Construction Safety

Fear of Falling: How to Keep Construction Workers Safe at Heights

Employers and insurers are engaging workers in OSHA's National Safety Stand-Down to help curb serious fall risk in the construction trades.
By: | May 9, 2018 • 4 min read

Here’s some uncomfortable math. As of March 2017, the Bureau of Labor Statistics reported that around 4 percent of the U.S. population is employed in the construction industry. And yet, for the most recent reported year, that same industry was the source of 21 percent of all U.S. worker deaths.

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More than a third of those deaths — 38.8 percent — were caused by falls. Non-fatal fall-related are also a serious concern. They are typically more severe than other injury types, often resulting in damage to multiple body parts, excessive time away from work, and often require short- or long-term disability leave.

Those facts are key drivers of OSHA’s annual week-long National Safety Stand-Down campaign, launched in 2014.

Now in the campaign’s fifth year, OSHA promotes the Stand-Down in partnership with numerous organizations including the National Institute for Occupational Safety and Health, the National Occupational Research Agenda, the Center for Construction Research and Training, the American Society of Safety Engineers and the National Safety Council.

Nationwide is among several insurers that promote the event among their clients. Nationwide’s data indicates that of the 10,000 workers’ comp claims it has processed over the past five years, more than 30 percent were related to falls from elevated surfaces.

Nationwide’s loss control services experts encourage insureds to engage employees in Stand-Down events. A Stand-Down event is simply a focused opportunity for employers and employees to talk about hazards, protective gear and strategies, and the company’s policies, goals and expectations related to fall safety.

Participation can be as simple as taking a break to have a company-wide toolbox talk or conducting other activities such as safety equipment inspections or discussing job specific hazards.

“These focused efforts — it’s really just asking employers to take a break, take time to talk about the hazards in the workplace, talk about the controls, talk about training,” said Mark McGhiey, Nationwide’s associate vice president of Loss Control Services. “It’s things they should be doing already, but it puts that hyper-focus on [preventing falls].”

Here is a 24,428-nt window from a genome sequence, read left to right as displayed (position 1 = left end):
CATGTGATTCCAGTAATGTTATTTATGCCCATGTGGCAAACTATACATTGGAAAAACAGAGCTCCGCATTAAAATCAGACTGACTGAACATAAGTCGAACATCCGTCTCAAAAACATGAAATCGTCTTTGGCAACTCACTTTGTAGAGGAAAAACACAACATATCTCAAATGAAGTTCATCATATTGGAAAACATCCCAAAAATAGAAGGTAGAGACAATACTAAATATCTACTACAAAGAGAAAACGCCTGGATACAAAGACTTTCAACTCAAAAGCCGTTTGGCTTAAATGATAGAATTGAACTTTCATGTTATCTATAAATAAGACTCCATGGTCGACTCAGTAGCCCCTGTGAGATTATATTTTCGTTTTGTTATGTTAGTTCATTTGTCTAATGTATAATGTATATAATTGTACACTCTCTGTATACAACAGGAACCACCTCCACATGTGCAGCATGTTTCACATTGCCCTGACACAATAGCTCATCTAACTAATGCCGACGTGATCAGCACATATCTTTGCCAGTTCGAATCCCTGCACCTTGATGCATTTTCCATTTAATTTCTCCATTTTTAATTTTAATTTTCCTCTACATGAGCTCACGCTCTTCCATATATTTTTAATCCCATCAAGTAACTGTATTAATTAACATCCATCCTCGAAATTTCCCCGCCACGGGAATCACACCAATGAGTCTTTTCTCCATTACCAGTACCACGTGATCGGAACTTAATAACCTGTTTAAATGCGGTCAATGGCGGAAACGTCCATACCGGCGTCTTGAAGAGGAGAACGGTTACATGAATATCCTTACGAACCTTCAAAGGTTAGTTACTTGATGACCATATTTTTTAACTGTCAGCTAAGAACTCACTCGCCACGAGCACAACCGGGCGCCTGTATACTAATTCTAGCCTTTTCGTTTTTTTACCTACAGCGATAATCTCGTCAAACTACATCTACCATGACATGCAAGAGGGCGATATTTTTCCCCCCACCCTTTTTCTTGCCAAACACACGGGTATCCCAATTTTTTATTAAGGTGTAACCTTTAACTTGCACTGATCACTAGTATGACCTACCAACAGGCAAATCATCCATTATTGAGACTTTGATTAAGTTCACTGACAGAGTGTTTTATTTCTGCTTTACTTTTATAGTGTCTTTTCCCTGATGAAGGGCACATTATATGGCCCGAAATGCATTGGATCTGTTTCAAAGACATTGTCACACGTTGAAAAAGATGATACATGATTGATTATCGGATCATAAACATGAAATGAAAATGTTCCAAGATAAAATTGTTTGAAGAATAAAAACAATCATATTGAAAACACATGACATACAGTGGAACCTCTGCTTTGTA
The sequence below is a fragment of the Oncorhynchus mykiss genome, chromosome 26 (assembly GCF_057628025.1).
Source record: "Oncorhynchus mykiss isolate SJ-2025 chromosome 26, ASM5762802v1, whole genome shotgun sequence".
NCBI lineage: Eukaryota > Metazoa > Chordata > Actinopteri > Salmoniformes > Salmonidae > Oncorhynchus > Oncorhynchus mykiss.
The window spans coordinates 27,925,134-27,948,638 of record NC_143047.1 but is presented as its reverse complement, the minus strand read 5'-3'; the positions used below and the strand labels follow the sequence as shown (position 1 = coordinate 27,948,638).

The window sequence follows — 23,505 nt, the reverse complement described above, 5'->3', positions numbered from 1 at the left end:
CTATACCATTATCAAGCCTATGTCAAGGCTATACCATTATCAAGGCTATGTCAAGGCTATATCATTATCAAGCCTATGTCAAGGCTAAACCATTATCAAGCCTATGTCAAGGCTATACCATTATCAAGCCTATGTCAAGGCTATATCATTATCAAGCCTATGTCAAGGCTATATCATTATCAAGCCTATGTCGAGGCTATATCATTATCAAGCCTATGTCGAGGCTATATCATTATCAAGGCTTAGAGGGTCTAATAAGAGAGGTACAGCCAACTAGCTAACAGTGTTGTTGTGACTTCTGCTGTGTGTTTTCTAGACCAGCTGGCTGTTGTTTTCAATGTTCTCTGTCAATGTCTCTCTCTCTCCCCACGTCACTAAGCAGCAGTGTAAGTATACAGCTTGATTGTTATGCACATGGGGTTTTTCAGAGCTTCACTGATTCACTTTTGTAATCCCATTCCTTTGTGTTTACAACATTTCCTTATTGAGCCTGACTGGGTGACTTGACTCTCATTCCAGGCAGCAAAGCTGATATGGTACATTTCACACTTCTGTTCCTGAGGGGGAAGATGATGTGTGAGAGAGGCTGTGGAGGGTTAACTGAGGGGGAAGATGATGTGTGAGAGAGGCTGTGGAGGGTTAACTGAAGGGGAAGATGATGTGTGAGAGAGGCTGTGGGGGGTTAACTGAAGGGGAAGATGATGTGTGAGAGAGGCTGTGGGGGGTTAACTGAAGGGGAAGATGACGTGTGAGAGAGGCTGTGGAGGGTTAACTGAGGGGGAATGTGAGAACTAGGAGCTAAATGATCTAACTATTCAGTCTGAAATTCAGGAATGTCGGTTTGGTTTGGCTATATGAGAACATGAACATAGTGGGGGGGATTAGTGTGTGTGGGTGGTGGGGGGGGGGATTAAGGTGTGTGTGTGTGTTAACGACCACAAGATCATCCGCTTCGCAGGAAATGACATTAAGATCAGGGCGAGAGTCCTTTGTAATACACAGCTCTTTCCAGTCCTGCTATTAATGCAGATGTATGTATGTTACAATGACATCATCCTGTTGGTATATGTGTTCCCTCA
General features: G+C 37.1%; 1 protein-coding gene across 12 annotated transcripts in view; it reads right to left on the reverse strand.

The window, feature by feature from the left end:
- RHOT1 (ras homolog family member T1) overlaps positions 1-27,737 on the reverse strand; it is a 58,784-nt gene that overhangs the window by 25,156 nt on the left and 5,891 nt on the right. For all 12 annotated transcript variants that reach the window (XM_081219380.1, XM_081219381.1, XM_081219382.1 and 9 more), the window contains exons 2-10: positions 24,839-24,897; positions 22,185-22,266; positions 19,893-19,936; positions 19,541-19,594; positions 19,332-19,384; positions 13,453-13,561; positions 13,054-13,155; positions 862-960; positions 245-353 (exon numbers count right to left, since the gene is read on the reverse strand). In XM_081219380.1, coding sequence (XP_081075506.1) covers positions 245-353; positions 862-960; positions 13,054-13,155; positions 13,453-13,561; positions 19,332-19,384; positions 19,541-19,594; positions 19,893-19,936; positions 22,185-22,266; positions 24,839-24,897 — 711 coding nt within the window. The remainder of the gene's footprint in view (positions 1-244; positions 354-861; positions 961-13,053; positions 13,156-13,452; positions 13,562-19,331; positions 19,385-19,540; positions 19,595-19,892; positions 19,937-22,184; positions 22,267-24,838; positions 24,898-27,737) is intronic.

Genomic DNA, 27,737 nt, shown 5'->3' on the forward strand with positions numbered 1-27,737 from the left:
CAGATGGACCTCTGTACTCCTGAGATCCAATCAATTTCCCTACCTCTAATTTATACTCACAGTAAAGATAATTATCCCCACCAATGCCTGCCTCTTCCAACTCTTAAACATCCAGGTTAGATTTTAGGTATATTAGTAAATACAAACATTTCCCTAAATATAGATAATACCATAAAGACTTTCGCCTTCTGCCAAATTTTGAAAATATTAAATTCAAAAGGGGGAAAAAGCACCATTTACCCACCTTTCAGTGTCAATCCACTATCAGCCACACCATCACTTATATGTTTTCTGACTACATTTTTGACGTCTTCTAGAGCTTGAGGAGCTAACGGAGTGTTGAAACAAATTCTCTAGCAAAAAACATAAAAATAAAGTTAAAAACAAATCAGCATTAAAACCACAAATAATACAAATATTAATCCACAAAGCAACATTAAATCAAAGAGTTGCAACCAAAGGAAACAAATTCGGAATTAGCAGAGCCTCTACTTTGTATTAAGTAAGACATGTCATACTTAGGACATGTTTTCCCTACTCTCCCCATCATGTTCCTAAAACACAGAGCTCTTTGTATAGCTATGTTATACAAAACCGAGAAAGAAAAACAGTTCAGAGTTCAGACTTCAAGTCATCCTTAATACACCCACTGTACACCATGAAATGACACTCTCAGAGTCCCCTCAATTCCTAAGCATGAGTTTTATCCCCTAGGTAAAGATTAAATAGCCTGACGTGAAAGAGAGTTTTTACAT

With employment in construction and extraction occupations projected to grow 11 percent from 2016 to 2026 — faster than the average for all occupations — it’s wise for the construction sector and for all industries that have employees working at heights to intensify their focus on fall hazards.

With employment in construction and extraction occupations projected to grow 11 percent from 2016 to 2026 — faster than the average for all occupations — it’s wise for the construction sector and for all industries that have employees working at heights to intensify their focus on fall hazards.

Mark McGhiey, associate vice president of Loss Control Services, Nationwide

The 2018 Stand-Down campaign runs from May 7 to May 11. But companies that hold stand-Down events through June 30 are eligible to receive a certificate of participation from OSHA.

To help keep workers safe on a daily basis, Nationwide recommends that construction companies and contractors:

  • Develop written policies and plans to reduce the use of ladders, and make other safe options readily available.
  • Regularly inspect equipment and repair or replace it as needed.
  • Train workers to properly use and inspect mobile scaffolding and lifts.
  • Encourage conversation between employees and managers on implementing best safety practices when working on elevated surfaces.
  • Employ mobile scaffolds, scissor lifts or other elevated work platforms that are equipped with guardrails and additional protective gear.
  • Use rope, pulleys, block and tackle or other appropriate material-handling aids to lift materials onto elevated surfaces.
  • Provide podium stepladders, whenever possible, instead of standard A-frame stepladders.

Construction companies can also help increase employee engagement by suggesting they download and use NIOSH’s free Ladder Safety app at the Apple Store and Google Play. The app is available in English and Spanish.

Ladder Reduction Programs

Nationwide encourages its construction clients to reduce the use of ladders as much as possible. Mobile elevated work platforms such as rolling scaffolds, scissor-lifts or boom-lifts can have a significant impact on job-site safety.

For clients that haven’t yet acquired such equipment, or would benefit from additional units, Nationwide’s McGhiey said it’s often a matter of approaching them from the business owner’s point of view.

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“By just switching out A-frame ladders to podium-style ladders, or eliminating ladders [in favor of] scissor lifts, not only does it increase the insureds or subcontractor’s or contractor’s productivity, it helps their overall safety. You can merge those two together and show a business owner that by doing things in a different manner than they’re used to, they can improve their profitability while improving their employees’ safety at the same time,” he said.

For an insurance carrier working with a client, it goes beyond being a risk management partner to being a business partner, said McGhiey. “Explain the impact on a company’s bottom line from a productivity and efficiency standpoint, then pivot them to understand how this is going to impact their employees safety.”

For Nationwide, supporting OSHA’s National Safety Stand-Down campaign aligns easily with the insurer’s commitment to educating insureds and supporting their efforts to reduce risk and keep workers safe.